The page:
Tag Archives: SharePoint

How to create a Sub-Site if subsites creation is disabled

Update: Microsoft is deploying an updated version of “Disable Subsites” feature:

This update makes the setting options for new subsite creation easier to understand and prevents users from being able to create subsites using alternate paths when the subsite setting is disabled.

Admins in the SharePoint admin center can choose to either enable or disable subsite creation across sites or enable for classic sites only. Now, when disabling subsite creation, not only will the subsite option be hidden from the command bar including classic but also users will not be able to create new subsites directly through an URL or API.

The option: Hide the Subsite command has been renamed to Disable subsite creation for all sites and will also hide the subsite creation command (including classic) and disable users from being able to create new subsites through a URL or API.
The option: Show the Subsite command only for classic sites, has been renamed to Enable subsite creation for classic sites only.
The option: Show the Subsite command for all sites, has been renamed to Enable subsite creation for all sites.

Update is applied. What’s Next?

After this update is applied, if you have “Subsite Creation” set to “Disable subsite creation for all sites”, then if any attempt to create a subsite – you’ll get an error message “Sorry, something went wrong. New subsites are not available for your organization. Create a new site instead.”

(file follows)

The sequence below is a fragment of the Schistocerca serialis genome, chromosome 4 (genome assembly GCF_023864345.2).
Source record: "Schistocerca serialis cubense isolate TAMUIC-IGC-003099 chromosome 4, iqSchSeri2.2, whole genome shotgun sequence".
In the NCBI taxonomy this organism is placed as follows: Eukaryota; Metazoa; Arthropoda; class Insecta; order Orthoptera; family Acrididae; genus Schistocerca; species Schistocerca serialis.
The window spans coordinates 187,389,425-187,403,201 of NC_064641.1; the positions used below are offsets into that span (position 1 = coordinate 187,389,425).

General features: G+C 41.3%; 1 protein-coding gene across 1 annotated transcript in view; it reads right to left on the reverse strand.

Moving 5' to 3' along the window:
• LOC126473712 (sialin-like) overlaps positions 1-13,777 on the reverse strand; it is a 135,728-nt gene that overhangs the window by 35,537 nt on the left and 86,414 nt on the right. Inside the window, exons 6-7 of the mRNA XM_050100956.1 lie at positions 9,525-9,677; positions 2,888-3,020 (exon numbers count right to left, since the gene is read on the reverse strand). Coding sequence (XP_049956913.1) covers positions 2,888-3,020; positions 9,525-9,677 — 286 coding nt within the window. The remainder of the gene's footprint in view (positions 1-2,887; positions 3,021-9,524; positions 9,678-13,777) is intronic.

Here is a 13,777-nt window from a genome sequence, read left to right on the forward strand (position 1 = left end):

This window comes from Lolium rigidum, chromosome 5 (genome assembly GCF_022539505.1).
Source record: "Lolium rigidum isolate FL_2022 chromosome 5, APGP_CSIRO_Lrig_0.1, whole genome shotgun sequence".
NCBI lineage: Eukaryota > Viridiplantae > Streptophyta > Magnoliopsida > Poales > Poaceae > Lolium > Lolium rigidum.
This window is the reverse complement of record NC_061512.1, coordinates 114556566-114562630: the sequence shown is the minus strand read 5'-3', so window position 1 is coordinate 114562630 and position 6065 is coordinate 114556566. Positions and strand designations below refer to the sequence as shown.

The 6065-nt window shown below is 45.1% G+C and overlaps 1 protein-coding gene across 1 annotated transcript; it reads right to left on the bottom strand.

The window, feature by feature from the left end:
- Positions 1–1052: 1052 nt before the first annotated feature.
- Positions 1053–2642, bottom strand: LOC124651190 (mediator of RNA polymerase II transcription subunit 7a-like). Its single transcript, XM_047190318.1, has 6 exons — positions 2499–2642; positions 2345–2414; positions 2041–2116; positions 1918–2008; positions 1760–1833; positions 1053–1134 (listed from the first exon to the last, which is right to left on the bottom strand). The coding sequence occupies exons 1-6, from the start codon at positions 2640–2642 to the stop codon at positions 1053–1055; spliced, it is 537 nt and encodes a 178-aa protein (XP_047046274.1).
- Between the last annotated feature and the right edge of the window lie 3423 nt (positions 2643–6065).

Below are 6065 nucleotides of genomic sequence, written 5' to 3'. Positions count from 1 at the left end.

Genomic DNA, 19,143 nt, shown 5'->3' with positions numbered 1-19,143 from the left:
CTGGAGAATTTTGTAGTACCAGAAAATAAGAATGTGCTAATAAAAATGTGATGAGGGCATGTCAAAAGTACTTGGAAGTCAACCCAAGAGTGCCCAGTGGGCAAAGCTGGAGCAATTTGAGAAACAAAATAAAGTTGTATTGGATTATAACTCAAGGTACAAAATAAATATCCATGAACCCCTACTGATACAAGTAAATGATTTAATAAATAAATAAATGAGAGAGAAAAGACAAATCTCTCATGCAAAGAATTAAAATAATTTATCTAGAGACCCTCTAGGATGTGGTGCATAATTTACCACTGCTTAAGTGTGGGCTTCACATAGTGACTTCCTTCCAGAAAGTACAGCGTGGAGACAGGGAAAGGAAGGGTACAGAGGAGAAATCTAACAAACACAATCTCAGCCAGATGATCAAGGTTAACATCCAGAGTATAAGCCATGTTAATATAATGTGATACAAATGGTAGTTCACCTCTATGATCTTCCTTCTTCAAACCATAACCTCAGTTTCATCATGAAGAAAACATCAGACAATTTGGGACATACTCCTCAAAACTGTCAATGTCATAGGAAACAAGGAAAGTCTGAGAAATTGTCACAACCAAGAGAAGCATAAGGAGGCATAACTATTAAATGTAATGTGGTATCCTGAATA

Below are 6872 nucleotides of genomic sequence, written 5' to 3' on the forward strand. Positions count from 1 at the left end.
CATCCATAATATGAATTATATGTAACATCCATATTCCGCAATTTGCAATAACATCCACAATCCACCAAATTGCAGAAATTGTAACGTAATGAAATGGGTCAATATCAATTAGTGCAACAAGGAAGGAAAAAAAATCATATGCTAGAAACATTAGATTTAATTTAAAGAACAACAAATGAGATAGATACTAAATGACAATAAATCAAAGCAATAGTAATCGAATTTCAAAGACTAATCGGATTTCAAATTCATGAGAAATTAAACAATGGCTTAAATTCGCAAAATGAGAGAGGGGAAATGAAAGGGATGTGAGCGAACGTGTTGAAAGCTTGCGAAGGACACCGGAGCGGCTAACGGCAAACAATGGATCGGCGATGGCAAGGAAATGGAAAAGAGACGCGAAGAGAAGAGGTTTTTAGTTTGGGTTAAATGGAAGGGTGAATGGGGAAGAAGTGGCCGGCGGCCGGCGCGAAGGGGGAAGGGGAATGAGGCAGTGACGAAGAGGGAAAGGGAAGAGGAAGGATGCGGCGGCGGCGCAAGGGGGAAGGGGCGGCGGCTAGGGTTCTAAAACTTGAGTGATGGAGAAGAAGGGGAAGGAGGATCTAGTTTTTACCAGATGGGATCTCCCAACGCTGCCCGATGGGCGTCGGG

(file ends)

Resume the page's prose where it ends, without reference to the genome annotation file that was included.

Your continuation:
Site is a new folder

Microsoft recommend “flat structure”, i.e. no subsites. So SPO admins are disabling subsites creation at tenant level. Did you know that you still can create subsite? Let me explain how it is done.

If creation subsites is allowed, you should be able to see it like this:

But actually subsites are not always best practice. Microsoft recommend “flat structure”, i.e. instead of subsite you should have a separate site collection, and if you need a hierarchy and navigation – use Hub sites. So, in Office 365 SharePoint admins usually “disable” SubSites creation:

Now, you see, SubSites are not really disabled, but only the button to create subsites is hidden: “This controls whether the Subsite command appears on the New menu on the Site contents page”.

Anyway, the result is: you are not able to create a SubSite (web) in SharePoint Online:

Actually there are at least 3 options to create a SubSite:

Option 1. Create a SubSite in Classic mode.

Step 1: Select “Site Contents” page
Step 2: Click “Return to classic SharePoint”
Step 3: Create SubSite

Option 2. Create a SubSite from “Sites and Workspaces” page

Step 1: Go to “Site Settings”
Step 2: Select “Sites and Workspaces” page (site/_layouts/15/mngsubwebs.aspx)
Step 3: Create a SubSite

Option 3: use PowerShell PnP

Step 1: Install PowerShell PnP
Step 2: Connect to your site with PnP
Step 3: create a SubSite

Install-Module SharePointPnPPowerShellOnline
Connect-PnPOnline -Url <your site Url> -UseWebLogin
New-PnPWeb -Url "<new Web Url>" -Title "MySubSite" -Template "STS#3"

References:

See also: How to create a SharePoint Site in Office 365 if site creation is disabled

How to find a public team by name (in Microsoft Teams)